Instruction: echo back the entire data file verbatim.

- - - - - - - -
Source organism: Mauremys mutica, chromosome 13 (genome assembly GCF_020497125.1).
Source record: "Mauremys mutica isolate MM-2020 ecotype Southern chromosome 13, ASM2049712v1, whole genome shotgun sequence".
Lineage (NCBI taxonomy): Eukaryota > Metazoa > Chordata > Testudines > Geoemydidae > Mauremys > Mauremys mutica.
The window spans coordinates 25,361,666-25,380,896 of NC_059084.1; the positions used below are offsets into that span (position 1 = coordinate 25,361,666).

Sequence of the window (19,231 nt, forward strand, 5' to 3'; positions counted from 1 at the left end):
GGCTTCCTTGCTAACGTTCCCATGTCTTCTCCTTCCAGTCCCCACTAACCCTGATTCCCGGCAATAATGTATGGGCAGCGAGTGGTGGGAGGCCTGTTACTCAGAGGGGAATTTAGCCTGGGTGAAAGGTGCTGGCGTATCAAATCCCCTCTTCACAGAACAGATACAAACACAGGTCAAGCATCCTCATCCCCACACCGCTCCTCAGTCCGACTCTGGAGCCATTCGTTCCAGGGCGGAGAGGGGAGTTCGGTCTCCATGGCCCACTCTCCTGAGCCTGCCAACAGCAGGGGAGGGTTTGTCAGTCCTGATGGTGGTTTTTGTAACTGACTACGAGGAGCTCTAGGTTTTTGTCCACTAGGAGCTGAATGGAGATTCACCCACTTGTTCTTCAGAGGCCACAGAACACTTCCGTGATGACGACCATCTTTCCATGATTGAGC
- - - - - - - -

Source organism: Mauremys mutica, chromosome 13 (genome assembly GCF_020497125.1).
Source record: "Mauremys mutica isolate MM-2020 ecotype Southern chromosome 13, ASM2049712v1, whole genome shotgun sequence".
Lineage (NCBI taxonomy): Eukaryota > Metazoa > Chordata > Testudines > Geoemydidae > Mauremys > Mauremys mutica.
The window spans coordinates 25,361,666-25,380,896 of NC_059084.1; the positions used below are offsets into that span (position 1 = coordinate 25,361,666).

Sequence of the window (19,231 nt, forward strand, 5' to 3'; positions counted from 1 at the left end):
GGCTTCCTTGCTAACGTTCCCATGTCTTCTCCTTCCAGTCCCCACTAACCCTGATTCCCGGCAATAATGTATGGGCAGCGAGTGGTGGGAGGCCTGTTACTCAGAGGGGAATTTAGCCTGGGTGAAAGGTGCTGGCGTATCAAATCCCCTCTTCACAGAACAGATACAAACACAGGTCAAGCATCCTCATCCCCACACCGCTCCTCAGTCCGACTCTGGAGCCATTCGTTCCAGGGCGGAGAGGGGAGTTCGGTCTCCATGGCCCACTCTCCTGAGCCTGCCAACAGCAGGGGAGGGTTTGTCAGTCCTGATGGTGGTTTTTGTAACTGACTACGAGGAGCTCTAGGTTTTTGTCCACTAGGAGCTGAATGGAGATTCACCCACTTGTTCTTCAGAGGCCACAGAACACTTCCGTGATGACGACCATCTTTCCATGATTGAGC